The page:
E. Lynn Harris’ struggles show that his life imitates his art (interview)

Drunken binges! An abusive stepfather! A suicide attempt! It sounds like the stuff of E. Lynn Harris‘ fast-moving, drama-filled novels such as “Invisible Life,” “And This Too Shall Pass” and “A Love of My Own.” But it’s really the stuff of his life.

The author, who has found much success — and logged many weeks on The New York Times Bestseller list — with his steamy novels of black gay and bisexual life, has now penned his own story, “What Becomes of the Brokenhearted: A Memoir.”

In it, he chronicles a troubled childhood, a herculean battle with low self-esteem, and the many years he struggled to accept being gay. We caught up with the Atlanta-based author at his smartly decorated new Buckhead home to talk about his life and loves.AJC

Q: In the book, you talk about your struggles with self-esteem. Did you feel unworthy when your writing career first took off?

A: Oh, yeah. I was waking up every day waiting for it to be over. But I remember my aunt told me, “Baby, you took the bad. Now you have to take the good.”

Q: You have so many female fans. Do you think they fantasize about you even though they know you’re gay?

A: I’m sure of it, because I see how they react at my signings. They want hugs. They want to feel my butt. They act like I’m a bona fide star to them. I just came from a weeklong paperback tour where I was in a different city every day. And the women just go crazy. I love women. I am not attracted to them sexually. But I admire a beautiful woman.

Q: What’s the naughtiest thing you’ve ever gotten from a fan?

A: Pictures. Seductive pictures. There are a couple of people now who send me pictures that are really crossing the line. But I don’t want to say, “Stop doing this.” I know very well what it feels like to be rejected.

Q: How do male fans differ from female fans?

A: For women, the fantasy ends when I leave [the book signing]. With men, they do the sneaky stuff. They call the hotel. I spoke at a really big school that’s near here. And an athlete called my hotel at 12 in the morning to get a book signed. I said, “Were you at the signing?” And he said, “Nah, I couldn’t let my peeps see me there.”

Q: Do you have many straight male fans?

A: Yeah. And I’m getting a lot more now. The funny thing about straight men is that they always tell me they’re straight. That’s the first thing out of their mouths: “I like your books — I’m straight. But I like your books.”

Q: Would you ever date a fan?

A: No. Because they’re all looking for Raymond [the lead character in several of his books].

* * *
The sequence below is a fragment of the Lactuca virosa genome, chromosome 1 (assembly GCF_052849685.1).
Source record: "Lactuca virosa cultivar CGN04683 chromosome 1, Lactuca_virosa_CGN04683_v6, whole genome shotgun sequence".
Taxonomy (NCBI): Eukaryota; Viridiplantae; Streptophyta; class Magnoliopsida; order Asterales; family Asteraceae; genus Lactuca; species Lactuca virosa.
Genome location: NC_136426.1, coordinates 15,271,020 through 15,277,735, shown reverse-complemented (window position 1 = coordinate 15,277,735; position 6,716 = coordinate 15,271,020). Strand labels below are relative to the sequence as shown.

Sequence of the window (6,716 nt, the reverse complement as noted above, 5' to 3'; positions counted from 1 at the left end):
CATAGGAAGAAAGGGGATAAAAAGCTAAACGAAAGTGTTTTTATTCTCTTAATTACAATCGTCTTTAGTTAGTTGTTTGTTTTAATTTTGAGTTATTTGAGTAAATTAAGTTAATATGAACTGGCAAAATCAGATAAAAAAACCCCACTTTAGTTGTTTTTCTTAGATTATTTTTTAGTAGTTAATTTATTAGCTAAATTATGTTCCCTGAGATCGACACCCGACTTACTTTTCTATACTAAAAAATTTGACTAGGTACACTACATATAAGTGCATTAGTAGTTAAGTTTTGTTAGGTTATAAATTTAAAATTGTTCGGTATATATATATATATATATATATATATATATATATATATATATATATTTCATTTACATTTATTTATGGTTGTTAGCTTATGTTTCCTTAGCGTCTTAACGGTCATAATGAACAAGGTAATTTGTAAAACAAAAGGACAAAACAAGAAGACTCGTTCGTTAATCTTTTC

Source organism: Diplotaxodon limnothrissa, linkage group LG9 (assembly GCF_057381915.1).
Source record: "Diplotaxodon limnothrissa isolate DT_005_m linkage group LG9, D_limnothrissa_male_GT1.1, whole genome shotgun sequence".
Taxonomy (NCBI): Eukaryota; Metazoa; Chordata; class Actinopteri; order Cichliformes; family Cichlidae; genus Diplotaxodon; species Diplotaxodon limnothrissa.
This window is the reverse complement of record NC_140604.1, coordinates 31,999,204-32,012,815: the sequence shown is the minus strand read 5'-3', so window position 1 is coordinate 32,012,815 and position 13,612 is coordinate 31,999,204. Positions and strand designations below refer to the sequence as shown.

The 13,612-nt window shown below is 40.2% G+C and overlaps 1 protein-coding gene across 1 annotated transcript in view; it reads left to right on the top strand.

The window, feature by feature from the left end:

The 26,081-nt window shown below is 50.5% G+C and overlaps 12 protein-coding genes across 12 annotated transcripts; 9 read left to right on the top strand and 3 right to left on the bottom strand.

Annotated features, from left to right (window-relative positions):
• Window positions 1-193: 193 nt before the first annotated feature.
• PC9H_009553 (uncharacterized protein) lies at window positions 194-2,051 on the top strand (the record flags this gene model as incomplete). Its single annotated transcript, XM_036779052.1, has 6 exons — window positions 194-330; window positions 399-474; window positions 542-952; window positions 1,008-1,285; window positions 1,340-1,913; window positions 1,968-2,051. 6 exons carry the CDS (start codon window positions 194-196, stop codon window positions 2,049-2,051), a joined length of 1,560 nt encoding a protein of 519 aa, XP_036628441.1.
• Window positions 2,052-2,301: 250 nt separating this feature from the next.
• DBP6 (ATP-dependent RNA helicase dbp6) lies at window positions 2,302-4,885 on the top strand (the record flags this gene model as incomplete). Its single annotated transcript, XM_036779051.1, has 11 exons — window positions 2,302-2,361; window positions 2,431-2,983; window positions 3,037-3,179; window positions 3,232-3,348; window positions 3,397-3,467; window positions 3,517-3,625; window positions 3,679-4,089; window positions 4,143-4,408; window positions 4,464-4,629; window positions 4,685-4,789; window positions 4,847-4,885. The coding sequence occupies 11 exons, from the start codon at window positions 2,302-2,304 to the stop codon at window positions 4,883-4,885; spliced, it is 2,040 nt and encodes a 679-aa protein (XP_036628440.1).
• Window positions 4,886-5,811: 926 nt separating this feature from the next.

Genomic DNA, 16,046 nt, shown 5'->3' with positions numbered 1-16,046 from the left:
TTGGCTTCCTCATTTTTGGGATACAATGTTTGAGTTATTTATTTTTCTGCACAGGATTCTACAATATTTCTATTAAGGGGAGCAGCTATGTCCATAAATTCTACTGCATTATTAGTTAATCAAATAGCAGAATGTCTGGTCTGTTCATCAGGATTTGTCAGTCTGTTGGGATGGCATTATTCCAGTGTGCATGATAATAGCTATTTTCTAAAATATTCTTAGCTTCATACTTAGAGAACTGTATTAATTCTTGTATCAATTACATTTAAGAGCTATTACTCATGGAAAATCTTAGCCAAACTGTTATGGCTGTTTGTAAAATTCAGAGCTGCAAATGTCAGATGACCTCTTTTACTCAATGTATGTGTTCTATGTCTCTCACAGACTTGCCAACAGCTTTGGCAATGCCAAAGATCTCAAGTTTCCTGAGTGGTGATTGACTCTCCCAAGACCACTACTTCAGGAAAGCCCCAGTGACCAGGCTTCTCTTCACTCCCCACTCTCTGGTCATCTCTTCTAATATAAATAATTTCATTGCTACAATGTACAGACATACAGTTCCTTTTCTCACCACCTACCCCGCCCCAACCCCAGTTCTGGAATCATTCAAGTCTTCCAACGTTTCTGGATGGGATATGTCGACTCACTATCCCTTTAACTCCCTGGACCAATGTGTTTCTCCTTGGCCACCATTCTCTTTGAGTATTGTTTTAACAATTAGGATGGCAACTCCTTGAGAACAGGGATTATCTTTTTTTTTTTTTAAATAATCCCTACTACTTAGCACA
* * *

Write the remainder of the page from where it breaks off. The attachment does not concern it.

Q: What are you like in a relationship?

A: I’m very much “the man.” It’s always been that way, and that’s not going to change about me. I have a take-control type of personality. A lover who I don’t talk about a lot [in the book] used to tell me, “You need a wife; you don’t need a lover.”

Q: It seems like you were raised that way.

A: I was raised to be in charge, to be the man, if you will. When I dated guys I had a difficult time, because I treated them the way I would have treated a girl. It’s not that I’m into role-playing or any of that stuff. It’s just who I am.

Q: In the book, you write about being physically abused as a child. Have you ever had any abusive relationships as an adult?

A: I’ve had abusive emotional relationships, but never physical. I’ve never had a physical altercation in my life. I think people who have been abused either become abusers or they become like me. There was one incident with the first lover. I said to him, “Now that I’m gone don’t be around here [expletive] everything that moves.” And he said something like, “I can [expletive] whoever I want.” I slapped him and he slapped me back. But that was it, end of story.

Q: You also talk in the book about having a hard time finding the kind of love you wanted. Why do you think it’s been so difficult?

A: I think [lack of] self-esteem. But I also think it’s difficult for men to really open up. Then, it’s the right-place wrong-time type of thing. How I live my life now is, I’m responsible for who I fall in love with. If I fall in love with you, I hope that you love me back. But you don’t necessarily have to do that. I realize that’s a risk I take. And I’m not destroyed when you don’t react the way I expect you to. I’m taking control of my love, so to speak.

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